Opinion: Letter to the Editor: Calling into Question the Enterprise of Public Education

Opinion: Letter to the Editor: Calling into Question the Enterprise of Public Education

What the Alexandria school board's vote addressing the remainder of the academic year shows is the challenges facing public education. Some of these challenges call into question whether public education should be a governmental or private enterprise.

Alexandria schools are not strapped for resources. Taxpayers spend $15,000 per student on average, yet the school system's best response is that students completing 60% of the work (minimum passing in most grading systems, and failing in the old-style university and civil service grading systems) will be counted as 100% and failure will be ignored. The real failure is not on the students' part, but the adults in charge (the school board and umpteen layers of central office bureaucracy).

All the private schools, which run lean w/ limited administrative bureaucracy, had their children doing effective distance learning w/in a week or so of the governor's order closing the schools. $15,000 per student can buy plenty of Wi-Fi hotspots and laptops the school system already issues students. Remote training is a change with a learning and adjustment curve, but youth, even non-college bound, have much more tech savvy than adults and can adapt. Assignments can be emailed and examinations can be administered orally by telephone or Zoom. "Inconsistent internet access" I found the most questionable, as if children today don't have smartphones (for $15,000 per student, the school system could procure them for the few who can't afford them).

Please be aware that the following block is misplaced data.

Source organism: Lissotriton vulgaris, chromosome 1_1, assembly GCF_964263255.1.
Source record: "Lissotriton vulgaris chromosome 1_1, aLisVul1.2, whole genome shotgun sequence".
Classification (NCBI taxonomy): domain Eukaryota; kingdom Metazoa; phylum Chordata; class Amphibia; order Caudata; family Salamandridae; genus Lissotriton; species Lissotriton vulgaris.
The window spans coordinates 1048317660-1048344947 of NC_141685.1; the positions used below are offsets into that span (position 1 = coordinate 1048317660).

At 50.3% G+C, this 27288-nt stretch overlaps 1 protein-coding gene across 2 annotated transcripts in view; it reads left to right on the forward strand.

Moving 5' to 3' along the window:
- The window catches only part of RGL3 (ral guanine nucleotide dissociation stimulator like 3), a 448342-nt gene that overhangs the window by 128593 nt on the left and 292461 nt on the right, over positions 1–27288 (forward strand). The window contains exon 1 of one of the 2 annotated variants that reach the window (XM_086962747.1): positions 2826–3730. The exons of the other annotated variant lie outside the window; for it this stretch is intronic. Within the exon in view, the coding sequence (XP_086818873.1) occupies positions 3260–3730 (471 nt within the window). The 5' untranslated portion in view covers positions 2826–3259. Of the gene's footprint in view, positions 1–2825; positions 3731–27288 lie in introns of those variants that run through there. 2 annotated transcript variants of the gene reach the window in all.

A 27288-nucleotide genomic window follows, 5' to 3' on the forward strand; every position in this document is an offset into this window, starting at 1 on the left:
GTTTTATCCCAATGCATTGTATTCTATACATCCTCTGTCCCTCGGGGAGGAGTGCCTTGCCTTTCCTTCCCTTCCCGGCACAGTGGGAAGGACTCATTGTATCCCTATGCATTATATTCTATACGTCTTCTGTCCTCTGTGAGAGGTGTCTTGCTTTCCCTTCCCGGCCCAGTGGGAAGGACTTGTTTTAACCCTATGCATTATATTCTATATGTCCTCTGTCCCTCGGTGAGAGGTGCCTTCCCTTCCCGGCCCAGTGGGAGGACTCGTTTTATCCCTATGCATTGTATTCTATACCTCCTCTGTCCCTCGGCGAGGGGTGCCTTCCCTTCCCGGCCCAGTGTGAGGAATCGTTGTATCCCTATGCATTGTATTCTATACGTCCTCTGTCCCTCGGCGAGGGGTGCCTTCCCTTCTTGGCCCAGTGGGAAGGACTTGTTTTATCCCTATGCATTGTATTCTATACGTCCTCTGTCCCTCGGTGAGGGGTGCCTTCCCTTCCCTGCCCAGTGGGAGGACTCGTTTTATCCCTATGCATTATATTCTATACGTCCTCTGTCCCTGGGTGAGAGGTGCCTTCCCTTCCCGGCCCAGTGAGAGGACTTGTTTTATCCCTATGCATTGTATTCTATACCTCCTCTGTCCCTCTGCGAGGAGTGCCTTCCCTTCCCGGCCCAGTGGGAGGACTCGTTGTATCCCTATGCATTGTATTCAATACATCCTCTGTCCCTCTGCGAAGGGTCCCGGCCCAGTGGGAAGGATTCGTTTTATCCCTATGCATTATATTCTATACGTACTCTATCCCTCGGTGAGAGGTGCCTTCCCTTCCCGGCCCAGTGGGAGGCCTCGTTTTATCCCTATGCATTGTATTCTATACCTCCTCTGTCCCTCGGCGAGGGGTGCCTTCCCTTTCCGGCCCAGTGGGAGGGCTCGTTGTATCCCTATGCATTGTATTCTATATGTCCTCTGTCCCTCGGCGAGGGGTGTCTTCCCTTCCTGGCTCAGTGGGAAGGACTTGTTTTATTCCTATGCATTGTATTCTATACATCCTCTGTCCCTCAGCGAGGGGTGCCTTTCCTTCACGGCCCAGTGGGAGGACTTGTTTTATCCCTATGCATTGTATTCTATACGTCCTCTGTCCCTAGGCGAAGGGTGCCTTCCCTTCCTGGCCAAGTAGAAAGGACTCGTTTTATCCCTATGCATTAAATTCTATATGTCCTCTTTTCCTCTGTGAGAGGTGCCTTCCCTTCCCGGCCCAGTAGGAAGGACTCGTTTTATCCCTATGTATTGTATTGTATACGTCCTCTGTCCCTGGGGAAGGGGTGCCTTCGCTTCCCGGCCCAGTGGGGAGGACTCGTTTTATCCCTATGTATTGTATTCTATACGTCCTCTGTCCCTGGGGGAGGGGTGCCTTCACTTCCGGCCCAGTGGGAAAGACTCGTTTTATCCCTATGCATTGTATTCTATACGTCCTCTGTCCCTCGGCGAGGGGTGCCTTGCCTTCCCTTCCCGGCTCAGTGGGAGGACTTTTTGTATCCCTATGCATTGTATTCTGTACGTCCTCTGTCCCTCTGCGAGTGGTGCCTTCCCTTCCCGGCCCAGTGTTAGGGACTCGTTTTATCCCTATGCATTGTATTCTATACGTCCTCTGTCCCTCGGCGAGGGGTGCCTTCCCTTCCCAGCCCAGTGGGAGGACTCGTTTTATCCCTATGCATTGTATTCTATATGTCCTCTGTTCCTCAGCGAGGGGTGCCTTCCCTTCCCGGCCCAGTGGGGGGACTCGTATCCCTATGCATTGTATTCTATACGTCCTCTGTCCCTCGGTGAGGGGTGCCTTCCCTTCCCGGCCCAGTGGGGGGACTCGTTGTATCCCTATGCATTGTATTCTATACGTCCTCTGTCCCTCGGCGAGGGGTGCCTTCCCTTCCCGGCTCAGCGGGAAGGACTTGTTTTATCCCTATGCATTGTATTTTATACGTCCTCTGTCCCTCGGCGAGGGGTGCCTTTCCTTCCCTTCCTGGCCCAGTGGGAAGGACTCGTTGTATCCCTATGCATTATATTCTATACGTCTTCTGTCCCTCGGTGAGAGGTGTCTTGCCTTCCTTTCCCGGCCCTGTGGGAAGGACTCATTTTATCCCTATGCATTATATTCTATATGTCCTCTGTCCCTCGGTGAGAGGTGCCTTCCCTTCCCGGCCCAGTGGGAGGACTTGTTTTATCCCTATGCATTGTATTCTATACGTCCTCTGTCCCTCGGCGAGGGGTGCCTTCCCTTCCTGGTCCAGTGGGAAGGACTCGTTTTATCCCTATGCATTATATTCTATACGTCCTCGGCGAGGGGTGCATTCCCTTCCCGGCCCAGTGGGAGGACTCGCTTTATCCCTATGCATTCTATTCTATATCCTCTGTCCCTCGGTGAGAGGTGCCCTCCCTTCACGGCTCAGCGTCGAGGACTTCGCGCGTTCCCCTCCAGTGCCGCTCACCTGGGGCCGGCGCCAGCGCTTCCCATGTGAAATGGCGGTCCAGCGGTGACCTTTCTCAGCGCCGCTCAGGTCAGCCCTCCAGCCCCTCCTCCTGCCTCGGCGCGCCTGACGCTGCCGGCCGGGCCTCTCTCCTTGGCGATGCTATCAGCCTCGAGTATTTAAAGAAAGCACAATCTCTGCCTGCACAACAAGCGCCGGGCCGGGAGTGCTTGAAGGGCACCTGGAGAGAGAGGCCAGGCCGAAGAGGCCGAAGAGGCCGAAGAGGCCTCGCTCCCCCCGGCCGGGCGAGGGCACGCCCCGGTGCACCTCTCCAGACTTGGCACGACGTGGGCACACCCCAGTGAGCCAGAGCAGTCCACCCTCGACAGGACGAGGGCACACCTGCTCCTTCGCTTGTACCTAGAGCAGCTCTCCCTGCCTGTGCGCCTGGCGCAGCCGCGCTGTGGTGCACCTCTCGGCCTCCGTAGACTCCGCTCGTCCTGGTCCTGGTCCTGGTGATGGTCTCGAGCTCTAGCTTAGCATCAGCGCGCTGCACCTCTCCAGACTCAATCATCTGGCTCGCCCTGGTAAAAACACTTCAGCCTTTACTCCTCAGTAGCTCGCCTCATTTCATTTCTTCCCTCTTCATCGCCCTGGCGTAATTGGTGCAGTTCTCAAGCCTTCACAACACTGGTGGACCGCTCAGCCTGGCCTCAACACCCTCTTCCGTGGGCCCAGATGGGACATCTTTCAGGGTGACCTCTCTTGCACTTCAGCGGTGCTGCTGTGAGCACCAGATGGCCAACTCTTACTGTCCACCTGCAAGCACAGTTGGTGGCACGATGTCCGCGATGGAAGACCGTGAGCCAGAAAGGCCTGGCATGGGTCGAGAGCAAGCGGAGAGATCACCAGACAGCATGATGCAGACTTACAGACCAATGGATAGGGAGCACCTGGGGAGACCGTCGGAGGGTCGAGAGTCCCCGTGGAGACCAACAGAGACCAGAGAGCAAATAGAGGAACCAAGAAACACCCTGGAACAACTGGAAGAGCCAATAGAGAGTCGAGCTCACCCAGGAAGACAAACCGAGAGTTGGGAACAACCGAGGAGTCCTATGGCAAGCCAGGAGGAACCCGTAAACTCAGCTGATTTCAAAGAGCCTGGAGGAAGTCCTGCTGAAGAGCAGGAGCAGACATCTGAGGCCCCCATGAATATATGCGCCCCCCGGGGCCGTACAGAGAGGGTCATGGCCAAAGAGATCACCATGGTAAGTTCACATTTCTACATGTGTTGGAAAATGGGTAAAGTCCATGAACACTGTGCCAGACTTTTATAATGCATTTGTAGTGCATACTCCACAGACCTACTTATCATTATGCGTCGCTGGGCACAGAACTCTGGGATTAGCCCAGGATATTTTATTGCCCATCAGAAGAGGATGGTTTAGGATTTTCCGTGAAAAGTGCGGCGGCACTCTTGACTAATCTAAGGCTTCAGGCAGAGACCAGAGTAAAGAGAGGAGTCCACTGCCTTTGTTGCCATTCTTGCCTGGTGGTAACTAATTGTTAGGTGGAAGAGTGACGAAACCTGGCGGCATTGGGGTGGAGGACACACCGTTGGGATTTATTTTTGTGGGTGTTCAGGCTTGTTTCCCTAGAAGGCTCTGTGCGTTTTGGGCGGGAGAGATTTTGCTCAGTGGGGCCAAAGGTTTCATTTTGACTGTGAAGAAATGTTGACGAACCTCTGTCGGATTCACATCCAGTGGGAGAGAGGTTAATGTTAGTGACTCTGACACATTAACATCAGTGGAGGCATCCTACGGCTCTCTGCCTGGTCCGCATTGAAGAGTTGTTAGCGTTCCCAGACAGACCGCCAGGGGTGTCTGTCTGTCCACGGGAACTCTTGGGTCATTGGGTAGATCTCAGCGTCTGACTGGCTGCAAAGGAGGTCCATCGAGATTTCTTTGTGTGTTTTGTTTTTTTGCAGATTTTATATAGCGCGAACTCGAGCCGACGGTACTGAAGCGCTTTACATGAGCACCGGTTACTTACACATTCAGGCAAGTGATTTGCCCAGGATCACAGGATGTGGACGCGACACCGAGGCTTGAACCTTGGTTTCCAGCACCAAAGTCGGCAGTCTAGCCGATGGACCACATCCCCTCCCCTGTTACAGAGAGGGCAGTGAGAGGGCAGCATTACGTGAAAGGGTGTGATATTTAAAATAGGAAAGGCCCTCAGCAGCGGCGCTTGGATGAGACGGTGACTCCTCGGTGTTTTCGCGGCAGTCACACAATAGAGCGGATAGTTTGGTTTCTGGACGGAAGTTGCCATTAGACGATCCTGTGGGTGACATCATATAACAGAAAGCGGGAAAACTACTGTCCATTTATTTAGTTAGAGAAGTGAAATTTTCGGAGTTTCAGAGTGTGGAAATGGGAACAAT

Public education struggles because it is both the provider and evaluator of educational services. The failure of former Governor McDonnell's attempt to set up an agency to put failing schools into state receivership shows that public education is too fraught with politics to be accountable. Large school systems may reach dis-economies of scale. Private and parochial schools do, in some places, successfully educate students from low-income households. Perhaps they are more effective because their typically smaller size makes them more adaptable with less bureaucratic overhead.

The school system's response to the challenge raised by the coronavirus closure calls into question the enterprise of public education. We should seriously consider instead a charter school or full privatization model where the government can regulate the schools to make sure they are providing a bona fide education w/o the conflict-of-interest inherent in the government overseeing and regulating a service it is ultimately responsible for providing.

Dino Drudi